The Occasional Muse
My humble opinion on current events
August 28, 2004
A Nation of Snots
The headline in my local paper caught my
eye and interest:
Feds send Florida hurricane victim $1.69.
Sounded pretty stupid to me, so I read the
story. It seems that one Donald Seither, a 74-year-old retiree, asked the
Federal Emergency Management Agency to
send him a check to cope with a damaged roof, shattered windows and no
electricity, all courtesy of
Ever agreeable to dishing out other
people's money, FEMA agreed and sent him a check a week later, for a
whopping one dollar and sixty-nine cents. Why would FEMA send such a
ridiculously small amount? According to the story, "It's a quirk in the
system intended to provide serious relief for those whose lives have been
disrupted or destroyed. FEMA says for many, a small sum is better than
nothing." Mr. Seither did not qualify for a larger amount because he has
A small sum doesn't help Mr. Seither repair
his roof, though. But that's not the point. Says Butch Ducote, a FEMA
spokesman, "I know $1.69 sounds ridiculous, but if the guy seems entitled
to it we're going to cut the check. I can assure you that checks that
small rarely happen, but it does show you the effort."
FEMA's mission is to "provide serious
relief" for the "uninsured and underinsured in the aftermath of major
disasters." It should go without saying that one dollar and sixty-nine
cents is not serious relief. But the spokesman gives the game away. Anyone
who feels entitled to other people's money will get some. It's not about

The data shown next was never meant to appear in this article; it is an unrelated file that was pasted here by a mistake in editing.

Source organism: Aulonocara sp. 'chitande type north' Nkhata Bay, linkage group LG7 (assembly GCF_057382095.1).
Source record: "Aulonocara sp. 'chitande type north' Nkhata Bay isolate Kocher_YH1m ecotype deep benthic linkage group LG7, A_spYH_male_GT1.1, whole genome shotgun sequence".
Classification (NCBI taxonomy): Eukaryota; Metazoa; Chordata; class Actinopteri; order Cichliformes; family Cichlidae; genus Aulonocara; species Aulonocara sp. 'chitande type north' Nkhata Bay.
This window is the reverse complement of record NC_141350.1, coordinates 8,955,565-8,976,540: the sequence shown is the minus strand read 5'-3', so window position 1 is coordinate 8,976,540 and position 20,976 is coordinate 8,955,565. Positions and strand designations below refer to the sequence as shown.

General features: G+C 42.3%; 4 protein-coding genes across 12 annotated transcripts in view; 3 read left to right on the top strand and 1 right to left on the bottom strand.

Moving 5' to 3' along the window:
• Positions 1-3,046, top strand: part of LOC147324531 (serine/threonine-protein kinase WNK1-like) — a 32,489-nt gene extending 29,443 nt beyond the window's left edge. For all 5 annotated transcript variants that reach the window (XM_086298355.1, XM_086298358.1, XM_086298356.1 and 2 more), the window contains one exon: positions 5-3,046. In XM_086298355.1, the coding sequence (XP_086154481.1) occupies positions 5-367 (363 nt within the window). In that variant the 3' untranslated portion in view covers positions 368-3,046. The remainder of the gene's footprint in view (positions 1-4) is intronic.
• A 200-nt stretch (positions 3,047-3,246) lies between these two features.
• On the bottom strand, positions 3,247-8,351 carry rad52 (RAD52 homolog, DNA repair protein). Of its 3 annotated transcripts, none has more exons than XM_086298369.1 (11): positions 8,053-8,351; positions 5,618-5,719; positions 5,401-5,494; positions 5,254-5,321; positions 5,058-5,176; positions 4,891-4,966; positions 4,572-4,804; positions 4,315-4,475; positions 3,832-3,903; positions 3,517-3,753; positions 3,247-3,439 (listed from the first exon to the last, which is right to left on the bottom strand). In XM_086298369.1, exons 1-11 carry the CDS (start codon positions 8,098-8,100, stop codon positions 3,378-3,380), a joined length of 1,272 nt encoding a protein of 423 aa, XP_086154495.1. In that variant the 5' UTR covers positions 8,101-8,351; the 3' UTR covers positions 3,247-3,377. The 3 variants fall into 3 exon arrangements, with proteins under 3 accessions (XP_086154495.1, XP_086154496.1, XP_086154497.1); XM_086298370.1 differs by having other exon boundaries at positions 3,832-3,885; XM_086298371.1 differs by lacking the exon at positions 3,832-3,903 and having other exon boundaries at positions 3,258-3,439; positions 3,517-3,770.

providing relief but placating a person's sense of entitlement. It's about
feelings and making an effort.
But what relief does a $1.69 bring? Back to
the story: "The token relief carries an unintended consequence. For
residents who spent much of the past two weeks living amid rubble without
electricity, it can feel less like help and more like a slap in the face."
And my favorite part, the esteemed Mr.
Seither's reaction to the check: "I fell to the floor and started to cry."
Then he called FEMA "in a rage" and
demanded an explanation. He was told the check could buy a gallon of gas
for his generator. But that did not console him. "I said, 'Evidently you
don't live in Florida.' Because gas here is $1.83."
This story is very wrong on many levels.
FEMA shouldn't be handing out checks just because someone asks, for one
thing. And why does Mr. Seither need a handout when he has insurance?
But the main thing that strikes me is a
grown man's response to not getting his way. He threw a fit. Fell to the
floor and bawled. This is not adult, responsible behavior. It is the
action of a spoiled, juvenile, ungrateful brat.
This is one of the more insidious effects
of the welfare state. It turns a population into a collection of whining
and demanding children with perpetual demands who refuse to grow up and
take care of themselves. Those who resist and do grow up are then
forced to provide for the rest, leaving them with fewer resources to take
care of their own families. Politicians then vie for the votes of these
adult children by encouraging that sense of entitlement with more programs
and handouts, placing even more demands on the producing adults. The
problem perpetuates itself with no solution in sight. In fact, it's barely
recognized as a problem in the first place. Those who point out the
problem are called selfish and greedy, while the politicians who take
money from others are called generous and caring.
A nation of sniveling snots cannot stand.
It cannot defeat terrorism. It cannot govern itself. It cannot remain
free. I hope that when enough people finally realize it, it's not too